seamus dubhghaill

Promoting Irish Culture and History from Little Rock, Arkansas, USA


Leave a comment

The Ealing Bombing

ealing-bombingThe Real Irish Republican Army (IRA), a dissident Irish republican organisation and splinter of the Provisional Irish Republican Army, detonates a car bomb containing 100 lbs. of homemade plastic explosives in Ealing, West London, England on August 3, 2001.

The bomb is in a grey Saab 9000 near the Ealing Broadway station, restaurants and pubs on Uxbridge Road, which explodes shortly after midnight, injuring seven people. Debris from the blast spreads more than 220 yards. The bomb is timed to target leaving karaoke pub-goers, but while most escape injury, the explosion still causes significant damage to property, estimated to be around £200,000. The adjacent Ealing Broadway shopping centre is also damaged by flooding arising from the water main under the car bomb being ruptured.

Experts regard the bomb to be designed to look spectacular on CCTV for the purposes of “armed propaganda” rather than to cause large numbers of injuries. However, anti-terrorist detectives claim that the attack is planned to be a massacre and to cause as much carnage as the Omagh bombing three years earlier.

The bombing is the last successful Irish republican bombing on British soil outside Northern Ireland, of whom dissidents have waged an armed campaign since the Good Friday Agreement was signed in 1998, ending the Troubles.

The attack is condemned by British Prime Minister Tony Blair, Sinn Féin President Gerry Adams and others. It also comes during a crucial time for the Northern Ireland peace process with disagreements regarding the Provisional IRA’s decommissioning process. The attack comes months after the Real IRA bombed the BBC Television Centre three miles away. Two days prior to the attack, a 20 kg Real IRA bomb is discovered at Belfast International Airport. After Ealing, the bombers target a new attack on Birmingham on November 3, which ultimately fails.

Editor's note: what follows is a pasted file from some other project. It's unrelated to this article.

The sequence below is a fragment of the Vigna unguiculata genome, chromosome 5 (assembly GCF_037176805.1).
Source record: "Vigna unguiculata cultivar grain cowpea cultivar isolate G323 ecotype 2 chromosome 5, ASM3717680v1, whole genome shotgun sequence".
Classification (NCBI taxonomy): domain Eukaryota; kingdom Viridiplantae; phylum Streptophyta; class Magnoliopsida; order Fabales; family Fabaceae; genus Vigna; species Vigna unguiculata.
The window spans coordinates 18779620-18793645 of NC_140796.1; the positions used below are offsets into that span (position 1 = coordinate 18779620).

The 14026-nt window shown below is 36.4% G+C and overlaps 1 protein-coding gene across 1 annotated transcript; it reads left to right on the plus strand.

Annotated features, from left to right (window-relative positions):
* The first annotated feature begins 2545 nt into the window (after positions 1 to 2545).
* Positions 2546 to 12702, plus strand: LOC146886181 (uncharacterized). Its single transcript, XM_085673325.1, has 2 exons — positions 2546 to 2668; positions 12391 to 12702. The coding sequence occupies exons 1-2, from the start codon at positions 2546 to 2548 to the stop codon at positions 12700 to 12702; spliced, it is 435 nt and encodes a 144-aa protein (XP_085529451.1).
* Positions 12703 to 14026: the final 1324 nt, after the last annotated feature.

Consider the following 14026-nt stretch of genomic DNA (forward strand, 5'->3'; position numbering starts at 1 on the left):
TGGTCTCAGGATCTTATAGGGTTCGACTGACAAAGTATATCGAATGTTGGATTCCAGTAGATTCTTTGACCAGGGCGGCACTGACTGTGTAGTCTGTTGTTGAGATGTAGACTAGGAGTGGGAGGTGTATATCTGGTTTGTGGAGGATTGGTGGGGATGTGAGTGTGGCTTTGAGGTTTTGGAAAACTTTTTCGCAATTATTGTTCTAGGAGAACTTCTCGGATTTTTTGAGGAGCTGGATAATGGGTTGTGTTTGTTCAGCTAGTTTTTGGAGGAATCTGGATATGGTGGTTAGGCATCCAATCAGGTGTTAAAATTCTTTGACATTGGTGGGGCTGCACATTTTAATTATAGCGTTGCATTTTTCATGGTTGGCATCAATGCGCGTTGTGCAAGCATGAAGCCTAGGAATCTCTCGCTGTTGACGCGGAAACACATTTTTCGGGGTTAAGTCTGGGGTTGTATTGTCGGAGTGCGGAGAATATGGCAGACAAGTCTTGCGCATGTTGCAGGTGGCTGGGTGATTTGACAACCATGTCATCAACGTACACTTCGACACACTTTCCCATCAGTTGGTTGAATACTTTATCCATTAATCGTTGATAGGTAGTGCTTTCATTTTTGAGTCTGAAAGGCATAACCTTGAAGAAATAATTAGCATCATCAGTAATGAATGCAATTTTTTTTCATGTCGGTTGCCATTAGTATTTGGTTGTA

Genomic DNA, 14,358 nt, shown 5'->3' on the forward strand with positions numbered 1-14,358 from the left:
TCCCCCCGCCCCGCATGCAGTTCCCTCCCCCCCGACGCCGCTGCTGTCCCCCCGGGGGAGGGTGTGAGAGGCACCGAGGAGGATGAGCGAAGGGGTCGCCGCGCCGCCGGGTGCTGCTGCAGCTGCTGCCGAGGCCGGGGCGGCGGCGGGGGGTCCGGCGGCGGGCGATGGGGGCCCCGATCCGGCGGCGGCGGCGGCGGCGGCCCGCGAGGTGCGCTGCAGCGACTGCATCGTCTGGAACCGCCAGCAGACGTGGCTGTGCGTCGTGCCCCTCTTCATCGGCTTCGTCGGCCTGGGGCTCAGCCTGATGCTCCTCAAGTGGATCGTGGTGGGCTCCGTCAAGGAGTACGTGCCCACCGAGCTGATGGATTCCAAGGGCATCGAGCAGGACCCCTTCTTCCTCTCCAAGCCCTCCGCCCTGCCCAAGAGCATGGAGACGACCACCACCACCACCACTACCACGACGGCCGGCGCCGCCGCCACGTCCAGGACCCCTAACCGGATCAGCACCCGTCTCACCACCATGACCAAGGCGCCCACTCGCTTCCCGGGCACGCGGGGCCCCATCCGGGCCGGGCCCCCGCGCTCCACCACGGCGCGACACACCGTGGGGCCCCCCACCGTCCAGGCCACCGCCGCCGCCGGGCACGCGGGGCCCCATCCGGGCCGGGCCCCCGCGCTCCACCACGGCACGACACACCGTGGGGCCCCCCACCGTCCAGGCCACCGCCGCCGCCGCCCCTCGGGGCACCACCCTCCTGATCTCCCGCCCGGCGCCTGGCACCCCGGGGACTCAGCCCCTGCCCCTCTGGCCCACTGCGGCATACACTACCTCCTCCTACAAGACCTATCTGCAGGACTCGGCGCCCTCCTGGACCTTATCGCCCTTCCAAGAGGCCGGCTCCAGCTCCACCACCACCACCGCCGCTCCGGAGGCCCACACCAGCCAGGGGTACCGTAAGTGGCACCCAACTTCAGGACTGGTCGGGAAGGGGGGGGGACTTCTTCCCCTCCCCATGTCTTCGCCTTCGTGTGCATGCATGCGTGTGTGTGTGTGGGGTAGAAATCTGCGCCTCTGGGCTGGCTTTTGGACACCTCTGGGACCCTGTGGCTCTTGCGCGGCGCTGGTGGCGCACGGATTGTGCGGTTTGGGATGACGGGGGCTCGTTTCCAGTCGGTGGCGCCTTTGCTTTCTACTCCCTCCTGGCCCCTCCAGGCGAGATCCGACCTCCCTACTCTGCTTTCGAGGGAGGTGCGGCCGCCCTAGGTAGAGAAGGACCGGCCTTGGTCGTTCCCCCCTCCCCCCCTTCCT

In November 2001, three men, Noel Maguire, Robert Hulme and his brother Aiden Hulme, are arrested in connection with the Ealing, BBC and Birmingham bomb attacks. They are all later convicted at the Old Bailey on April 8, 2003. Robert and Aiden Hulme are each jailed for twenty years. Noel Maguire, whom the judge says played “a major part in the bombing conspiracy,” is sentenced to twenty-two years.

Two other men, James McCormack of County Louth and John Hannan of Newtownbutler, County Fermanagh, had already admitted the charge at an earlier hearing. McCormack, who plays the most serious part of the five, is jailed for twenty-two years. John Hannan, who is seventeen at the time of the incidents, is given sixteen years of detention.


Leave a comment

Final Arrival of the Concorde in Ireland

The supersonic aircraft Concorde arrives at Belfast International Airport, Aldergrove on October 21, 2003, on a farewell tour during its final week before being taken out of service.

In a final week of farewell flights around the United Kingdom, a British Airways Concorde visits Birmingham on October 20, Belfast on October 21, Manchester on October 22, Cardiff on October 23, and Edinburgh on October 24. Each day the aircraft makes a return flight out and back into Heathrow Airport to the cities concerned, often overflying those cities at low altitude. Over 650 competition winners and 350 special guests are carried.

On the evening of October 23, 2003, Queen Elizabeth II consents to the illumination of Windsor Castle as Concorde’s final west-bound commercial flight departs London and flies overhead. This is an honour normally reserved for major state events and visiting dignitaries.

British Airways retires its aircraft the next day, October 24. G-BOAG leaves New York City to a fanfare similar to her Air France predecessor’s, while two more made round-trips, G-BOAF over the Bay of Biscay, carrying VIP guests including many former Concorde pilots, and G-BOAE to Edinburgh. The three aircraft then circle over London, having received special permission to fly at low altitude, before landing in sequence at Heathrow.

The two round-trip Concordes land at 4:01 and 4:03 PM BST, followed at 4:05 by the one from New York. All three aircraft then spend 45 minutes taxiing around the airport before finally disembarking the last supersonic fare-paying passengers. The pilot of the New York to London flight is Mike Bannister.

All of British Airway’s Concordes have been grounded, have lost their airworthiness certificates and have been drained of hydraulic fluid. Ex-chief Concorde pilot and manager of the fleet, Jock Lowe, estimates it would cost £10-15 million to make G-BOAF airworthy again. British Airways maintains ownership of the Concordes, and has stated that their Concordes will not be flown again.